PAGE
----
G.D. Vajra Dolcetto d'Alba 2009
Dolcetto from Piedmont, Italy
Vajra has as much passion and work just as hard for their Dolcetto as they do for their Nebbiolo. It's a vibrant and delicious wine that's full of dark fruit and aromas of herbs, red flowers ans spice. The wine rests in large neutral Slovenian oak cask for a short time so it can breath and reach wonderful vinous levels not seen in ordinary Dolcetto.
2009 was a great vintage for this variety, Dolcetto ripens early and needs a good sunny run through the late summer and early fall coupled with cool nights to finish the last of the phenolics and boost aromatics.
Dolcetto of this quality is a fantastic food wine, try pairing with braised meats, osso buco, salumi, hearty meat and mushroom pastas.
The Wine Advocate - "The 2009 Dolcetto d’Alba is everything Dolcetto should be; fresh, varietally correct and clean. Here all of those qualities are given an extra measure of elegance and sheer class. Fresh mint, blueberries and licorice linger on the subtle finish. Anticipated maturity: 2010-2013. "
G.D. Vajra Winery
The winery is located at West side of Barolo Common, in Vergne locality. Inherited in 1972 by Aldo Vaira it's, today, a solid reality where the wine quality and the love for work are principal features. Here, the typical vines of Piedmont are cultivated with a great respect for the vocation of every plot of land. The history says that these lands have been formed millions of years ago, and geologically must be referred to as the Tortonian, the typical soil of Barolo and La Morra, with calcareous marl, white and blue, inserted into rocky residuals. Thanks to that, the wines are elegant, fragrant, fruity with a particular aging capacity. View all G.D. Vajra Wines
Notable FactsNot just regulated to red wine, Piedmont also produces some notable whites, particularly those near the district of Gavi and Asti. Gavi produces still white wine from the Cortese grape. The wine is dry with a crisp, citrus-like acidity – fairly neutral but pleasant. Arneis is another grape/wine made in the area, creating a fuller wine that displays some nuttiness in the aroma and taste. Asti is well known for its sparkling wine – in particular Asti Spumante and Moscato d'Asti. Asti Spumante is typically higher in alcohol, sweetness & fizziness, while its higher-class cousin, Mostcato d'Asti, contains lower alcohol levels, a few less bubbles, and a more restrained and delicate representation of Moscato fruit.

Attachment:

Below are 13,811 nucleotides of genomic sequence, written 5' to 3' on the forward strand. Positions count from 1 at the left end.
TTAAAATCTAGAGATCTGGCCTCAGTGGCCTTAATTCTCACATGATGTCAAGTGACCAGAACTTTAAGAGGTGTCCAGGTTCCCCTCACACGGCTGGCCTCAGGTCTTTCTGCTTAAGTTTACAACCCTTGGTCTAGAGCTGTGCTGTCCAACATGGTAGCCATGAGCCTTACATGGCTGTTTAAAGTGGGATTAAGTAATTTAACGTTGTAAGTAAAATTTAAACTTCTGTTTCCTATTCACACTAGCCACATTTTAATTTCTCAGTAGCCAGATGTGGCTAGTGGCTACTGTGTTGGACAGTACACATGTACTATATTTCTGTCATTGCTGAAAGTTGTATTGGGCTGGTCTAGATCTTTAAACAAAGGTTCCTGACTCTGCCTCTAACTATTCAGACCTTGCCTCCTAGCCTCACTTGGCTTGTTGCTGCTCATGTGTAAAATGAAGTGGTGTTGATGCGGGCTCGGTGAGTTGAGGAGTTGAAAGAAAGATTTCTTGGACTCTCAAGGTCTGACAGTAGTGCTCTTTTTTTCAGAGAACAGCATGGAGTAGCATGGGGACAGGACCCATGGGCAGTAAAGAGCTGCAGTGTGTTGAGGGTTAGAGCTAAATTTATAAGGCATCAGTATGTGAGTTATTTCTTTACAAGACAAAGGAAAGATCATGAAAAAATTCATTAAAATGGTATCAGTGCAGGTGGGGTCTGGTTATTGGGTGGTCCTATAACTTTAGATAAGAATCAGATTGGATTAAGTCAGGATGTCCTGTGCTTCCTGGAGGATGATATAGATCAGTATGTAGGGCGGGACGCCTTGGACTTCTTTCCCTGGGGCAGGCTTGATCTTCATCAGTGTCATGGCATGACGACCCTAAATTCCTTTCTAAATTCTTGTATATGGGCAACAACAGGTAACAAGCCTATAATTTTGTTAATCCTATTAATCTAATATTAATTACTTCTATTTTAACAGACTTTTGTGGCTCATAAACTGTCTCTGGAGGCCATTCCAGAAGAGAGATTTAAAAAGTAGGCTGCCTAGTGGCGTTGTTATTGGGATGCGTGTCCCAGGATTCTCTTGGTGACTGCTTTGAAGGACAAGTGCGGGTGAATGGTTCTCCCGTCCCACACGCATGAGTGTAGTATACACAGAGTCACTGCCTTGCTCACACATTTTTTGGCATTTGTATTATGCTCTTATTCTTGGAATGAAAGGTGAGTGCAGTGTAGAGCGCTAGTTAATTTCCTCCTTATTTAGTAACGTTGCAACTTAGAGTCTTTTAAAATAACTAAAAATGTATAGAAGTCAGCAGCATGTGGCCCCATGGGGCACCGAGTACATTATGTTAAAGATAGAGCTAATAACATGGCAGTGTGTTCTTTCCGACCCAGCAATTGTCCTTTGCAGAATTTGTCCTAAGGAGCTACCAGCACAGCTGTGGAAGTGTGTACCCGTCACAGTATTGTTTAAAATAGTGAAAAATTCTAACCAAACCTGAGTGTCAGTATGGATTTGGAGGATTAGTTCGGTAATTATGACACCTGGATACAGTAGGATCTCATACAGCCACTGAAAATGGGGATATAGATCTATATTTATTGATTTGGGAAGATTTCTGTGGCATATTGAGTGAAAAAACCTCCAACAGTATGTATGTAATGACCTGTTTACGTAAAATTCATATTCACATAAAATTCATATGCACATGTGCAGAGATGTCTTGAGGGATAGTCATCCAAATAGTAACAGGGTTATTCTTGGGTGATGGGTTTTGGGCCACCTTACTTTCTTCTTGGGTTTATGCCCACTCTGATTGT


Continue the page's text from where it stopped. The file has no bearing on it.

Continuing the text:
A little ditty about Italy...This country has about as many wines as its had governments. With 20 different regions, hundreds of DOCs and even more indigenous varieties, the amount of wine made in Italy is mind-boggling. Most of the juice, however, remains in the country for thirsty Italians. Wine is food in Italy and its rare that a meal is consumed without a glass of vino. That said, it's not common to find many folks drinking wine without food either. In turn, it's a match, and a mighty good one at that. In fact, it's safe to say that Italian wine is a foodie wine – one that goes on the table for a myraid of meals.
For regions, the most popular are Tuscany (home of Chianti), Piedmont and the Tre-Venezie, which includes Veneto, Trentino Alto-Adige and Friuli. Other communes of note are in Southern Italy, and a few good wines are made elsewhere in the country. The islands of Sardinia and Sicily are members of the Italian winemaking community as well.
Customer ReviewsSign In to Add Your Review3 }div>3.2 out of 5 stars
- 5 Stars: 1
- 4 Stars: 0
- 3 Stars: 2
- 2 Stars: 1
- 1 Stars: 0
4 ratings, 1 with reviewbadgergrad96 - Washington, DC211/10/2011310/20/2011
enjoyed this wine with some cheese - quite delicious, with a pleasant finish and a satisfying body of flavors.Jason Carey - Oakland, CA36/1/2011Wendy - San Francisco, CA55/26/2011
- Earthy & Spicy
Alcohol By Volume GuideMost wine ranges from 10-16% alcohol by volume. Some varietals tend to have higher (for example Zinfandel and Cabernet Sauvignon) or lower alcohol levels (Pinot Noir and many white varietals), but there is always some variation from producer to producer. Some wine falls outside of this range, for instance Port weighs in closer to 20%, while Muscat and Riesling are usually a bit below 10%.
Wine Style Guide
Light & Fruity
- Red wines that are more fruit-forward and lighter in tannin and body.
Smooth & Supple
- Medium bodied reds that go down easy, with smooth tannins and supple fruit.
Earthy & Spicy
- Wines where earthy and/or spicy dominate the flavors – typically medium to full body.
Big & Bold
- Full bodied wines that have concentrated fruit and are higher in alcohol and/or tannins. Some need age.
- 5 Stars: